On Thursday, Random House Children's Books announced that an unpublished Mark Twain story was finished by children's book authors, and will be available for purchase later this year. A Sick Day for Amos McGee authors Philip and Erin Stead completed Twain's 1879 story, The Purloining of Prince Oleomargarine. The 11-chapter children's book will hit bookstores this fall with a first run of 250,000 copies.
The Purloining of Prince Oleomargarine began as a bedtime fairy tale told to two of Twain's daughters, Susy and Clara, during an 1879 trip to Paris. Unlike the other stories he made up for his children, Twain recorded part of this one in his journals. The notes were discovered by Twain scholar John Bird, who brought them to wider attention.
So just what is Mark Twain's unpublished children's story about? According to the press release:
[The Purloining of Prince Oleomargarine] follows a young boy who eats the flower sprouted by a magical seed and gains the ability to talk to animals. From there, the boy and his new animal friends go off on a wild adventure to rescue a kidnapped prince. Though the story was left in fragments and never completed by Twain, it bears many of the hallmarks of his beloved style, in the humor and playfulness and in the quest of a young boy off on his own navigating the adult world.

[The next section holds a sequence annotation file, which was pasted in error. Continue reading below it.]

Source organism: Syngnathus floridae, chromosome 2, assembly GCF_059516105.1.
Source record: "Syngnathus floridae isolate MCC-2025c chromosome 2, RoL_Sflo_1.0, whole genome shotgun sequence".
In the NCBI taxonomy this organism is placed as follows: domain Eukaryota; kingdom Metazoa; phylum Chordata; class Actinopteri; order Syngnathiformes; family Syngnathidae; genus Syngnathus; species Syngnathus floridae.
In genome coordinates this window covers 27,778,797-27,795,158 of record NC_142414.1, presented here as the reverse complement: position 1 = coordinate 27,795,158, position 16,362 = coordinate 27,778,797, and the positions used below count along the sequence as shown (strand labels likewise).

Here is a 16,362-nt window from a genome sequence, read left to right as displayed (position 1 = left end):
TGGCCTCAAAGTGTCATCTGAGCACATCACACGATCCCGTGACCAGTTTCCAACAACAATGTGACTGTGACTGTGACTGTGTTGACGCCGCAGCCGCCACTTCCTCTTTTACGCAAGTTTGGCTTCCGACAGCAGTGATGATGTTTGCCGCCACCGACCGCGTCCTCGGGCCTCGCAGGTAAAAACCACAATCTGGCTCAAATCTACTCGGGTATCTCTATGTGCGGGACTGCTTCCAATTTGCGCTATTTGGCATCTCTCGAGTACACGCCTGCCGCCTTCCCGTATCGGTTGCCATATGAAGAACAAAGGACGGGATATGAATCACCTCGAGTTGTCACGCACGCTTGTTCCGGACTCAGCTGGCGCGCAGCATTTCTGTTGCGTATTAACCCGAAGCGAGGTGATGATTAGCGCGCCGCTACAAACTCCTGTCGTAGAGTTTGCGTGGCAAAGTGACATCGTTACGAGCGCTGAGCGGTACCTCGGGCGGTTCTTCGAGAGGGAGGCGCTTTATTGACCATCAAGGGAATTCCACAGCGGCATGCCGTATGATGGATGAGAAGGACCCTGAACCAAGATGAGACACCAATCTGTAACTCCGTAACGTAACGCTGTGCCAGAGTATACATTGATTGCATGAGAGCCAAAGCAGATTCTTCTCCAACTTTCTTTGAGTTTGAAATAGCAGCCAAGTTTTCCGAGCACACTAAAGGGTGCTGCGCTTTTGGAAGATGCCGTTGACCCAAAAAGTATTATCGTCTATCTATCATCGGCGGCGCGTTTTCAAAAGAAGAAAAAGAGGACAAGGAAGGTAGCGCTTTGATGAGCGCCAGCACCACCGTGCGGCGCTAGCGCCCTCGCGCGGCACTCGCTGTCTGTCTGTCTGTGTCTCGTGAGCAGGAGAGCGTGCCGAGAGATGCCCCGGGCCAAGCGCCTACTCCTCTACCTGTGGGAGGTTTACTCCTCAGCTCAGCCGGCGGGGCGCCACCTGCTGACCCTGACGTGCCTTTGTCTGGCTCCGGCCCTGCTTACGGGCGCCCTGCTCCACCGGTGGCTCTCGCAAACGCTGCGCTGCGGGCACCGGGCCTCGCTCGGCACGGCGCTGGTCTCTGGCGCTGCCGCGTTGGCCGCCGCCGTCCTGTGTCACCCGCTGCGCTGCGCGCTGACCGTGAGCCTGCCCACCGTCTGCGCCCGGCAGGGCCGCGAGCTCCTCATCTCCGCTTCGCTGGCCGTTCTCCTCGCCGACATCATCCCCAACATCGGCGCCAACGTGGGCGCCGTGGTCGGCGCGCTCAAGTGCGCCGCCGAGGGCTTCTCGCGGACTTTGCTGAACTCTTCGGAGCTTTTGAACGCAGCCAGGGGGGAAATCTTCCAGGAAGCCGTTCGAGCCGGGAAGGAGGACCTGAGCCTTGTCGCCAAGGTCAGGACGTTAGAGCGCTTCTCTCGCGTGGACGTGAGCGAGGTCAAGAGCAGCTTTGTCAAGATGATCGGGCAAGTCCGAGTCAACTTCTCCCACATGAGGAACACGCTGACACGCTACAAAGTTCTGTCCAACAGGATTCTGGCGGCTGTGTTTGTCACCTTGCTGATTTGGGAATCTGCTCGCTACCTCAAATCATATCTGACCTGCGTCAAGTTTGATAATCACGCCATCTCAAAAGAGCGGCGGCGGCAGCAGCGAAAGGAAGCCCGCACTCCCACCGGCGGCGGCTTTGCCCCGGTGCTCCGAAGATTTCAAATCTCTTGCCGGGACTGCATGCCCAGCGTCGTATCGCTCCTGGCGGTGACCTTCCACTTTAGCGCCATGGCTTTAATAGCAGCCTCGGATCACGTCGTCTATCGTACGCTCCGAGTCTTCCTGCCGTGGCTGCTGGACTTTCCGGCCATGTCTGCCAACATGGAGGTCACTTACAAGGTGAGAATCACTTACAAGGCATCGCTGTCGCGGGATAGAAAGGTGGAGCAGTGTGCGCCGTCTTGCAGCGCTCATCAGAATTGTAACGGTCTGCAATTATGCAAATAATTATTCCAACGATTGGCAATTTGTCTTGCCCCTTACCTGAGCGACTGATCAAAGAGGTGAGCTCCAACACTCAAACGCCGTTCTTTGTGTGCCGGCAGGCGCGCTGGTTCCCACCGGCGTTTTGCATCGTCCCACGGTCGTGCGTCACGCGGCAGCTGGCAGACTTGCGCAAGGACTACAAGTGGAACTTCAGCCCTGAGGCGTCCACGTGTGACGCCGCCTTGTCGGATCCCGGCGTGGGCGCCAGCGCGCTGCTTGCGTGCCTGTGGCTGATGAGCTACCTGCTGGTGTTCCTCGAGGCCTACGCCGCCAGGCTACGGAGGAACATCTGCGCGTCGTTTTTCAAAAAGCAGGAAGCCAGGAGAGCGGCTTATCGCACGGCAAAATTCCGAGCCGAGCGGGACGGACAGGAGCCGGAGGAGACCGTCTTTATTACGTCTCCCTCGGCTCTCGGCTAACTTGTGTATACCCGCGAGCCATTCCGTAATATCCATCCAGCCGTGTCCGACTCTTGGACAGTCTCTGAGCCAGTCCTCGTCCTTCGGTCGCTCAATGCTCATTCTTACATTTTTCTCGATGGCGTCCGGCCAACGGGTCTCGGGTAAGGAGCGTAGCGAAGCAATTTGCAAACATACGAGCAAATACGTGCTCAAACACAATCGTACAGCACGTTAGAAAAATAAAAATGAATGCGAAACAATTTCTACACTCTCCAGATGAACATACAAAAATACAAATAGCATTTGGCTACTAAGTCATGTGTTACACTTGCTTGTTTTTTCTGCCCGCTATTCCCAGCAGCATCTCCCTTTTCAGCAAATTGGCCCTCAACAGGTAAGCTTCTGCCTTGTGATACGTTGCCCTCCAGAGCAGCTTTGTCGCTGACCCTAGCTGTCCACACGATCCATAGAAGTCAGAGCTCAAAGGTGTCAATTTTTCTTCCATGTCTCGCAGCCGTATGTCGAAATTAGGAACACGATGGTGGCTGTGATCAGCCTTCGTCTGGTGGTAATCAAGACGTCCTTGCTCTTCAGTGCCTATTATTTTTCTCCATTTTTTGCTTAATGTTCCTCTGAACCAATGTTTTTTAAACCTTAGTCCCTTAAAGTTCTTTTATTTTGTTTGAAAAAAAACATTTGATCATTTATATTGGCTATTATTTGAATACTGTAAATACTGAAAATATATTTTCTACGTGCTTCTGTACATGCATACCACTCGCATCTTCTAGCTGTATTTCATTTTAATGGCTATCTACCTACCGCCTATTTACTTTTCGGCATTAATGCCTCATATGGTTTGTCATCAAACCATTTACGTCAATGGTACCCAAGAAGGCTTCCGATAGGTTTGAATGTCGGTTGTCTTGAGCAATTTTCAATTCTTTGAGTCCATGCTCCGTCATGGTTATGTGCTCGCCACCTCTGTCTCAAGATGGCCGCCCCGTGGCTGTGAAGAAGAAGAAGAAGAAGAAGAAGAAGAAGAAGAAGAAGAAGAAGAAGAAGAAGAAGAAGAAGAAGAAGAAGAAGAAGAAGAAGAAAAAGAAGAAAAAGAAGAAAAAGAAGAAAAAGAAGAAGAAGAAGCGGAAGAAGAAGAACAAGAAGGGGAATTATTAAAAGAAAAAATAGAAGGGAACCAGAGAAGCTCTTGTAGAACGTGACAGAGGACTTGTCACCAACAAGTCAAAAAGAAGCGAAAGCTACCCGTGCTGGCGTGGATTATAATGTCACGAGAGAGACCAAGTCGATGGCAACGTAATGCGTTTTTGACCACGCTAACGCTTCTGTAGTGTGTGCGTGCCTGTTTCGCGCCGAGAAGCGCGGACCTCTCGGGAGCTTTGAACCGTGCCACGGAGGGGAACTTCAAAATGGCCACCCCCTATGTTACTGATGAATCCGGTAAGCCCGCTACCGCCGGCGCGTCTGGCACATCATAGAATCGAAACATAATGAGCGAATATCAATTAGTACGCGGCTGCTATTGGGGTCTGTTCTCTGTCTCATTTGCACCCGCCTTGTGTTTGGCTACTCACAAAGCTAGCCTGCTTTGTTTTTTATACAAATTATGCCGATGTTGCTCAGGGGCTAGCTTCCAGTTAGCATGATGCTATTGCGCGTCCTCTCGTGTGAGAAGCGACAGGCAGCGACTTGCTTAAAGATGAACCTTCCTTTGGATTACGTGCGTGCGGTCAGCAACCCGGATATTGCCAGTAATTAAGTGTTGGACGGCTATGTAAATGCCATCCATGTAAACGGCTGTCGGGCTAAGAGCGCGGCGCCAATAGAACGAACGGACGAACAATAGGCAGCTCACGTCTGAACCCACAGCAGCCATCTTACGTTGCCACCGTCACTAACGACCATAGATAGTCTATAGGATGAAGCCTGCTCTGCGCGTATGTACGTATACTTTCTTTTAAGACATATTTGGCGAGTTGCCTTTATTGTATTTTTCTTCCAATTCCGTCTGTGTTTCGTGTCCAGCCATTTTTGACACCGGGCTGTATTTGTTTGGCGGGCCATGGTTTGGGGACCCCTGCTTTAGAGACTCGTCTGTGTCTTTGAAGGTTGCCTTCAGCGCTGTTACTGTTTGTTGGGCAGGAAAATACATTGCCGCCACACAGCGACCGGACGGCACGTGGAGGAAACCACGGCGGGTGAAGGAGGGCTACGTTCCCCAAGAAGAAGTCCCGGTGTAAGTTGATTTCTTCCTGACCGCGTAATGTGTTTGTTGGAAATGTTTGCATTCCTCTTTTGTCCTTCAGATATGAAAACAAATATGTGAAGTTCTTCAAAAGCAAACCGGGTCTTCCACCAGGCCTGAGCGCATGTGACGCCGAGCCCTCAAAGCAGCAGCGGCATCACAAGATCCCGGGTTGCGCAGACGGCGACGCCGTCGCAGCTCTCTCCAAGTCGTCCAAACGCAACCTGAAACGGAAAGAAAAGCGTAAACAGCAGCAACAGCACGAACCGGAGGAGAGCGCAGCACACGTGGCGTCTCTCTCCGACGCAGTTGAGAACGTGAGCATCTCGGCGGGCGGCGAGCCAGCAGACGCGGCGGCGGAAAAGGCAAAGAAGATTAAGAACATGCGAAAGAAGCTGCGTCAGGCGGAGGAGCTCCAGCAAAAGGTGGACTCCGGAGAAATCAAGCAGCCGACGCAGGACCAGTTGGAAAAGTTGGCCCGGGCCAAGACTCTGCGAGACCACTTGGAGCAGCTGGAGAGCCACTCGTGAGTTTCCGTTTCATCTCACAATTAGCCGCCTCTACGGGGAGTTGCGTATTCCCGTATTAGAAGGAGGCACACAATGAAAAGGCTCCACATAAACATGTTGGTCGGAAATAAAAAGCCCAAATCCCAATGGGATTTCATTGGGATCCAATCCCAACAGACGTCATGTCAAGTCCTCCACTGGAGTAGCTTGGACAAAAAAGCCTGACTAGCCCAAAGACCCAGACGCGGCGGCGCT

Random House Children's Books says The Purloining of Prince Oleomargarine, which will be published by Random House imprint Doubleday, will hit stores on the 150th anniversary of Mark Twain's first book, The Celebrated Jumping Frog of Calaveras County, and Other Sketches.
The Steads are, naturally, ecstatic at the once-in-a-lifetime opportunity to complete an unpublished Mark Twain story. The couple won a Caldecott Medal for A Sick Day for Amos McGee, but that probably wasn't a "terrifying" book to write. Philip Stead says:
Of course any person in their right mind would be terrified of this project. But having the support of the Twain house allayed some fears…and then I had a good long walk-and-talk with my dog about it, and she assured me I had her full support, and that I was the right man for the job — provided it did not cut into our twice-daily ambles through the neighborhood, mealtimes, or the hours set aside each day for lying on our backs with our bellies in the air.
File that quote under "Advice on Writing."
The Purloining of Prince Oleomargarine ($27.99, Amazon) comes to a bookstore near you on Sep. 26.